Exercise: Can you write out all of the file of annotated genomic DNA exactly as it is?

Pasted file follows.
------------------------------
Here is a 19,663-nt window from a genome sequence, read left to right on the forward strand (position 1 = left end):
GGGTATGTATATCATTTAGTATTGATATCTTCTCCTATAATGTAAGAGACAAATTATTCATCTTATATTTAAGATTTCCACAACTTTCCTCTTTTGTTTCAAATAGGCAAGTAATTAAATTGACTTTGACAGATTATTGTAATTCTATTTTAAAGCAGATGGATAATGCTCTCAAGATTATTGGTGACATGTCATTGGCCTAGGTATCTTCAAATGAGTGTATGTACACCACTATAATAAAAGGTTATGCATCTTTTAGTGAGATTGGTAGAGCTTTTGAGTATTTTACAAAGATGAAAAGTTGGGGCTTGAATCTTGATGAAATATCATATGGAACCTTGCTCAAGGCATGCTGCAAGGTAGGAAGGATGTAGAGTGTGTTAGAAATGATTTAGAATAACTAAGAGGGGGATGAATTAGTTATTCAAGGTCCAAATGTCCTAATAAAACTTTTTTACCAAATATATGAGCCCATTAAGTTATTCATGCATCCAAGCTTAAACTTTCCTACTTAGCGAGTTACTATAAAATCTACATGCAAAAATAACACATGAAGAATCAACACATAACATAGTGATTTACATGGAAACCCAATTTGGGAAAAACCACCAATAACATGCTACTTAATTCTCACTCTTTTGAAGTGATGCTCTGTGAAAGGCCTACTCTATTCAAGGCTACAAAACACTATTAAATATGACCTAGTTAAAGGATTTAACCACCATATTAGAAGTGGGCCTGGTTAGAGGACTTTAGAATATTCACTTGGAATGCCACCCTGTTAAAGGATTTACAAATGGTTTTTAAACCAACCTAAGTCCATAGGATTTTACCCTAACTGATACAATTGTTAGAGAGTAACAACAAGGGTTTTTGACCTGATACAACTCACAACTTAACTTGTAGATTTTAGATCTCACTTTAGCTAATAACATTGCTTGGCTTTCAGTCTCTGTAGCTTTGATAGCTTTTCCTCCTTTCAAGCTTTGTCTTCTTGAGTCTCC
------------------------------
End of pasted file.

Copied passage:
Here is a 19,663-nt window from a genome sequence, read left to right on the forward strand (position 1 = left end):
GGGTATGTATATCATTTAGTATTGATATCTTCTCCTATAATGTAAGAGACAAATTATTCATCTTATATTTAAGATTTCCACAACTTTCCTCTTTTGTTTCAAATAGGCAAGTAATTAAATTGACTTTGACAGATTATTGTAATTCTATTTTAAAGCAGATGGATAATGCTCTCAAGATTATTGGTGACATGTCATTGGCCTAGGTATCTTCAAATGAGTGTATGTACACCACTATAATAAAAGGTTATGCATCTTTTAGTGAGATTGGTAGAGCTTTTGAGTATTTTACAAAGATGAAAAGTTGGGGCTTGAATCTTGATGAAATATCATATGGAACCTTGCTCAAGGCATGCTGCAAGGTAGGAAGGATGTAGAGTGTGTTAGAAATGATTTAGAATAACTAAGAGGGGGATGAATTAGTTATTCAAGGTCCAAATGTCCTAATAAAACTTTTTTACCAAATATATGAGCCCATTAAGTTATTCATGCATCCAAGCTTAAACTTTCCTACTTAGCGAGTTACTATAAAATCTACATGCAAAAATAACACATGAAGAATCAACACATAACATAGTGATTTACATGGAAACCCAATTTGGGAAAAACCACCAATAACATGCTACTTAATTCTCACTCTTTTGAAGTGATGCTCTGTGAAAGGCCTACTCTATTCAAGGCTACAAAACACTATTAAATATGACCTAGTTAAAGGATTTAACCACCATATTAGAAGTGGGCCTGGTTAGAGGACTTTAGAATATTCACTTGGAATGCCACCCTGTTAAAGGATTTACAAATGGTTTTTAAACCAACCTAAGTCCATAGGATTTTACCCTAACTGATACAATTGTTAGAGAGTAACAACAAGGGTTTTTGACCTGATACAACTCACAACTTAACTTGTAGATTTTAGATCTCACTTTAGCTAATAACATTGCTTGGCTTTCAGTCTCTGTAGCTTTGATAGCTTTTCCTCCTTTCAAGCTTTGTCTTCTTGAGTCTCC